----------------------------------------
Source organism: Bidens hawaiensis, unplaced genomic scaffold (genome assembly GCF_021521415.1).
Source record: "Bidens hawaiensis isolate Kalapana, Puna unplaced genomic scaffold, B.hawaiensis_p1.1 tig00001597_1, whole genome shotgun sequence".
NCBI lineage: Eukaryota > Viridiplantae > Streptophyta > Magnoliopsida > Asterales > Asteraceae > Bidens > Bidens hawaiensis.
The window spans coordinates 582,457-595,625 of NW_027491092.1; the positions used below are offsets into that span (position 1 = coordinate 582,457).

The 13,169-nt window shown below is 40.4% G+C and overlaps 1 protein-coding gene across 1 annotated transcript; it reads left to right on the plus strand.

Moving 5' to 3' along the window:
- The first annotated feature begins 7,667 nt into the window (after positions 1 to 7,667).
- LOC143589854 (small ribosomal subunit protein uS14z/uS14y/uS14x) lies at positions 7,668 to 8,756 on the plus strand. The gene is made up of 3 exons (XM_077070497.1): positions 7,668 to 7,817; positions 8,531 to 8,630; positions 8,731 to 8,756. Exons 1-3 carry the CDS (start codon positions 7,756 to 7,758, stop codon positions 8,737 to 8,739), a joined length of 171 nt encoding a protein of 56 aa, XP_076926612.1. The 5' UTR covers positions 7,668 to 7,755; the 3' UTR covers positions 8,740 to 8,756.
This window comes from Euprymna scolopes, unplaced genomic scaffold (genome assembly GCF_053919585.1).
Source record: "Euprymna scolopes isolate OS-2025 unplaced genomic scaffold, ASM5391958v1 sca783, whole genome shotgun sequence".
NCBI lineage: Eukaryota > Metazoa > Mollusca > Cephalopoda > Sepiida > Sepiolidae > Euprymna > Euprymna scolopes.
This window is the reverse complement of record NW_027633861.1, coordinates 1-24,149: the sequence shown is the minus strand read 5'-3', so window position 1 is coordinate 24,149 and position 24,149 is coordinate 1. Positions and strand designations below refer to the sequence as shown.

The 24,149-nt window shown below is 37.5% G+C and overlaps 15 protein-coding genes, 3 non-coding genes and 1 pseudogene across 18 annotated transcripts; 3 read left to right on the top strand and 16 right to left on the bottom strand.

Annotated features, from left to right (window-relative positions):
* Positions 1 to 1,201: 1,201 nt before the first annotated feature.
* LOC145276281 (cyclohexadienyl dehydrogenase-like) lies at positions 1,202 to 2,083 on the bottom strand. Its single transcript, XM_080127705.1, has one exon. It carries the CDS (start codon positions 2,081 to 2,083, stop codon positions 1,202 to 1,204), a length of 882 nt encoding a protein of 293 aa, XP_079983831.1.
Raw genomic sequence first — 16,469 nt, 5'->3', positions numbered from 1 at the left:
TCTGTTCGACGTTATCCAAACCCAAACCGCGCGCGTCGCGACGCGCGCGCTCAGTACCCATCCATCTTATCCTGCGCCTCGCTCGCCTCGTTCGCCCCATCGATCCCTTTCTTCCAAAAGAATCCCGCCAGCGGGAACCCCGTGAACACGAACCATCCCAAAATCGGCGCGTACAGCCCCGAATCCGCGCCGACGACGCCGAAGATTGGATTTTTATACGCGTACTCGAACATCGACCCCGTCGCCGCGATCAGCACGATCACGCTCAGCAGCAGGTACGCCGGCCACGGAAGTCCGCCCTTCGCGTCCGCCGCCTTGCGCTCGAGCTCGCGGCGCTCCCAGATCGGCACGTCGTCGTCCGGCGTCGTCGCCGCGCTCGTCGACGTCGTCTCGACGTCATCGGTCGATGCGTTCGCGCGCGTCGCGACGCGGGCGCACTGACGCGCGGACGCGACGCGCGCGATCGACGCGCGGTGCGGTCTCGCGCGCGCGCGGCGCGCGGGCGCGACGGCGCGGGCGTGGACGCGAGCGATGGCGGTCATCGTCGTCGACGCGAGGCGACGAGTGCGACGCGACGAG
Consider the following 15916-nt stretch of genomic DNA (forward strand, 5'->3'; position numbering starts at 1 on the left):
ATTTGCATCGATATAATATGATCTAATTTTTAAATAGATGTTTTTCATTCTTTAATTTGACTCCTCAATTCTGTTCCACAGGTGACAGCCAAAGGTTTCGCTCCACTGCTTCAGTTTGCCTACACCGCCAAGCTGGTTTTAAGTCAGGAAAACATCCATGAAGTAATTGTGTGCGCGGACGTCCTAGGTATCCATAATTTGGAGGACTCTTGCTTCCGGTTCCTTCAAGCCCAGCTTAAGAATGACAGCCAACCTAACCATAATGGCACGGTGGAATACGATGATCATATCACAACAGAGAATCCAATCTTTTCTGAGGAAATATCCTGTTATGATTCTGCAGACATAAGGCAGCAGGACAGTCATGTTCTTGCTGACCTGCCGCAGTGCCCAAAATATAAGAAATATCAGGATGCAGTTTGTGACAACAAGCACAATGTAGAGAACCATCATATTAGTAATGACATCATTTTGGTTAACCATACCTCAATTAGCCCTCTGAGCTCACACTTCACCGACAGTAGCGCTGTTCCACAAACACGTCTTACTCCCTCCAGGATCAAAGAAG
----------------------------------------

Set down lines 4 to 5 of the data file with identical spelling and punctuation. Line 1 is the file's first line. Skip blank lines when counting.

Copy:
The window spans coordinates 582,457-595,625 of NW_027491092.1; the positions used below are offsets into that span (position 1 = coordinate 582,457).

The 13,169-nt window shown below is 40.4% G+C and overlaps 1 protein-coding gene across 1 annotated transcript; it reads left to right on the plus strand.